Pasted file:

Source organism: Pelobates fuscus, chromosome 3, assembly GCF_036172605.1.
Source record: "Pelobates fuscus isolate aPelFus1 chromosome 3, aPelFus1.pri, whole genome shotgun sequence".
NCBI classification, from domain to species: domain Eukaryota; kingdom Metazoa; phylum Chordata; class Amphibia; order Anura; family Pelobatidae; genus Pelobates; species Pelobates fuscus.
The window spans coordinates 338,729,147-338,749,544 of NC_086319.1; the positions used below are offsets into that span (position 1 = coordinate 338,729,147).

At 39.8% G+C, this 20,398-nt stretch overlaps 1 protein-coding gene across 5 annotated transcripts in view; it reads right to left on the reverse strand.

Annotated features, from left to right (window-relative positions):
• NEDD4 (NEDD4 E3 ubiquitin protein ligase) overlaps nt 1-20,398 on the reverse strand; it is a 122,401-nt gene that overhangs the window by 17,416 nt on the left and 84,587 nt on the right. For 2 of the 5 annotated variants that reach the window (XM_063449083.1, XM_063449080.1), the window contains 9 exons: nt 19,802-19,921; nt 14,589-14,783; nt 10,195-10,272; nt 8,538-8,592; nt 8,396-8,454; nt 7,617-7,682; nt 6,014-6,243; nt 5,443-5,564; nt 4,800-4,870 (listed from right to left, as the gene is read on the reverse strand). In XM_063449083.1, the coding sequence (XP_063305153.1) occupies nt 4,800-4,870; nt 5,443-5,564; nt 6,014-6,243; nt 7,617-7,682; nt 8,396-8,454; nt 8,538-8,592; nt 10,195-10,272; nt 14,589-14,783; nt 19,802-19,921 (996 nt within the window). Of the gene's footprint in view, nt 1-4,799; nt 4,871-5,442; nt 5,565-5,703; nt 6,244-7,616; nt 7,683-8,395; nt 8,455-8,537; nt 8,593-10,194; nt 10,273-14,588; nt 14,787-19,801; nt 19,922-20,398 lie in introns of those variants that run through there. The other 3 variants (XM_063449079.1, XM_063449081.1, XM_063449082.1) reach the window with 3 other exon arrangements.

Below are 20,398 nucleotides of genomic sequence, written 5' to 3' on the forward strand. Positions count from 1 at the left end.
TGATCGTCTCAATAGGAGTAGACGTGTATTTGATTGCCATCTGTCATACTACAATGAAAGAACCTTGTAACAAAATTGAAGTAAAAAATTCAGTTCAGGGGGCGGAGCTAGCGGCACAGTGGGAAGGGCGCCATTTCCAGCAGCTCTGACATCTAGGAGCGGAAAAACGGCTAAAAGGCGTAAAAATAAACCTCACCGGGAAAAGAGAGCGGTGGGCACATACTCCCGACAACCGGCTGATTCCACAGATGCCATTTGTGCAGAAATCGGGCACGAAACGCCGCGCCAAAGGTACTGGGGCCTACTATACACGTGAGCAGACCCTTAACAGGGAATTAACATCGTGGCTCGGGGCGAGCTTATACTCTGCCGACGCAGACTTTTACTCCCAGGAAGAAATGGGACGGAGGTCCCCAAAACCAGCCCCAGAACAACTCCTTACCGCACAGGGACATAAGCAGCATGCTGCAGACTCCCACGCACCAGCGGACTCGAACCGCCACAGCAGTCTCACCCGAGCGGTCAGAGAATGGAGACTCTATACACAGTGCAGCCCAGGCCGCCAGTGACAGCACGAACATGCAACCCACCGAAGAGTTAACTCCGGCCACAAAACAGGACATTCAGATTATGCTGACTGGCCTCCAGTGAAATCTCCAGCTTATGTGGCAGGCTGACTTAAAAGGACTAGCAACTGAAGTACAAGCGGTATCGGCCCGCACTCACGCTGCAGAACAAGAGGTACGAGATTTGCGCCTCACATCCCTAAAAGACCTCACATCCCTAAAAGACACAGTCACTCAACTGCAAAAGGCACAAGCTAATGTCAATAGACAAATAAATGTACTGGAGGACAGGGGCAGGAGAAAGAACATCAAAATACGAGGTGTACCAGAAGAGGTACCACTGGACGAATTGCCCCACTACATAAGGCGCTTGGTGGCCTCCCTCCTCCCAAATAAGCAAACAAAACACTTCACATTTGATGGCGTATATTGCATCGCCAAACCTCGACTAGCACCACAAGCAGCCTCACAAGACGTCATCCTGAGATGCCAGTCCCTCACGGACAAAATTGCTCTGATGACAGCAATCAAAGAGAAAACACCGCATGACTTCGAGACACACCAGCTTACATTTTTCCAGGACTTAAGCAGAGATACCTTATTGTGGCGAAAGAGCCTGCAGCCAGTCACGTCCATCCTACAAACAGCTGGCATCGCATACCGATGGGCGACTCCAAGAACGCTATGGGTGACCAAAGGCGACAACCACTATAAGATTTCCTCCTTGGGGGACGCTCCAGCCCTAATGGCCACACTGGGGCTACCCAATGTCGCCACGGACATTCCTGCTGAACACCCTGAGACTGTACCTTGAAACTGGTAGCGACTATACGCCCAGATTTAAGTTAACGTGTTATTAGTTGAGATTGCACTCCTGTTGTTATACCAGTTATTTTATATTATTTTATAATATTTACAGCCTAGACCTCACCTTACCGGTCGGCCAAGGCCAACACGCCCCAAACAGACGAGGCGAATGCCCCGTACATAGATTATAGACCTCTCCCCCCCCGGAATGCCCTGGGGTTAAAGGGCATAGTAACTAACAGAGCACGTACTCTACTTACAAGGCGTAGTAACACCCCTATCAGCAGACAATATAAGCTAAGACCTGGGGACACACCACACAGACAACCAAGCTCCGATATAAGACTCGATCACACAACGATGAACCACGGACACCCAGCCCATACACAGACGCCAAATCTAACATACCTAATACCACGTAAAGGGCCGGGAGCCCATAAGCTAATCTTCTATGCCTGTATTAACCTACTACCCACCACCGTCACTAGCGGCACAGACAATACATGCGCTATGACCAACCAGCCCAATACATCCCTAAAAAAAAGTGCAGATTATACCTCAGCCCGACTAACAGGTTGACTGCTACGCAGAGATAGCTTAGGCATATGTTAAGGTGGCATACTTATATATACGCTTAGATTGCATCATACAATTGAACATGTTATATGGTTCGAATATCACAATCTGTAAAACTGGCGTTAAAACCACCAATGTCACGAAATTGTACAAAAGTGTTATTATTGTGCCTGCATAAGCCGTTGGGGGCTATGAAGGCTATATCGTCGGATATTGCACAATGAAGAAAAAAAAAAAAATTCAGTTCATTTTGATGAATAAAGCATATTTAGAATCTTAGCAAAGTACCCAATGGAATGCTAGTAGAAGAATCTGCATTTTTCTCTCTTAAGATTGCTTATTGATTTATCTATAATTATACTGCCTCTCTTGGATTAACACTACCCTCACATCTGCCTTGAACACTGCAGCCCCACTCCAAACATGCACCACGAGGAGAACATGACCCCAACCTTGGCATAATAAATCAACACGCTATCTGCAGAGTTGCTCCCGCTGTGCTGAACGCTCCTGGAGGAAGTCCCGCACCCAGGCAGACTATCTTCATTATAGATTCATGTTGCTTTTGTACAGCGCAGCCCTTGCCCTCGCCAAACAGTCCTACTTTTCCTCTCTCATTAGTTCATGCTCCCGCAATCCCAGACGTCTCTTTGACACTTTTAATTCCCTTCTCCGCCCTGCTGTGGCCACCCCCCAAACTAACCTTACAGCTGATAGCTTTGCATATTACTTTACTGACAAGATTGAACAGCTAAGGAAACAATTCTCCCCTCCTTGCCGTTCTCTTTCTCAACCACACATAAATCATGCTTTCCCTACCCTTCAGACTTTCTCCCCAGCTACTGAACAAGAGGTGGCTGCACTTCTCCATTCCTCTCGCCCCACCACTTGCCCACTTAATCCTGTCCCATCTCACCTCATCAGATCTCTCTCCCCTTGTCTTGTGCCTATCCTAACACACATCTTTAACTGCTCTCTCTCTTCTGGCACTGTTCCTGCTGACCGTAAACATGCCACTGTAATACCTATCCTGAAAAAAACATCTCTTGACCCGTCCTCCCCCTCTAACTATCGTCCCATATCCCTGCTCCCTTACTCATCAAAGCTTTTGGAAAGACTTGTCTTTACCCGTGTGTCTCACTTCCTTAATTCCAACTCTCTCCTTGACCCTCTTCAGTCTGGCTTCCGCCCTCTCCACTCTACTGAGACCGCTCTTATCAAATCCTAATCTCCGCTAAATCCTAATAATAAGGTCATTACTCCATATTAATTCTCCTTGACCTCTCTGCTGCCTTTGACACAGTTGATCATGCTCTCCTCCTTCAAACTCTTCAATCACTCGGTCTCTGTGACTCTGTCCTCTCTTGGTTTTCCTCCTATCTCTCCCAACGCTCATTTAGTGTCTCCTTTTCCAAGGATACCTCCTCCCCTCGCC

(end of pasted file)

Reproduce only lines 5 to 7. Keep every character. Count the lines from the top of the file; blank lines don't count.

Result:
At 39.8% G+C, this 20,398-nt stretch overlaps 1 protein-coding gene across 5 annotated transcripts in view; it reads right to left on the reverse strand.

Annotated features, from left to right (window-relative positions):
• NEDD4 (NEDD4 E3 ubiquitin protein ligase) overlaps nt 1-20,398 on the reverse strand; it is a 122,401-nt gene that overhangs the window by 17,416 nt on the left and 84,587 nt on the right. For 2 of the 5 annotated variants that reach the window (XM_063449083.1, XM_063449080.1), the window contains 9 exons: nt 19,802-19,921; nt 14,589-14,783; nt 10,195-10,272; nt 8,538-8,592; nt 8,396-8,454; nt 7,617-7,682; nt 6,014-6,243; nt 5,443-5,564; nt 4,800-4,870 (listed from right to left, as the gene is read on the reverse strand). In XM_063449083.1, the coding sequence (XP_063305153.1) occupies nt 4,800-4,870; nt 5,443-5,564; nt 6,014-6,243; nt 7,617-7,682; nt 8,396-8,454; nt 8,538-8,592; nt 10,195-10,272; nt 14,589-14,783; nt 19,802-19,921 (996 nt within the window). Of the gene's footprint in view, nt 1-4,799; nt 4,871-5,442; nt 5,565-5,703; nt 6,244-7,616; nt 7,683-8,395; nt 8,455-8,537; nt 8,593-10,194; nt 10,273-14,588; nt 14,787-19,801; nt 19,922-20,398 lie in introns of those variants that run through there. The other 3 variants (XM_063449079.1, XM_063449081.1, XM_063449082.1) reach the window with 3 other exon arrangements.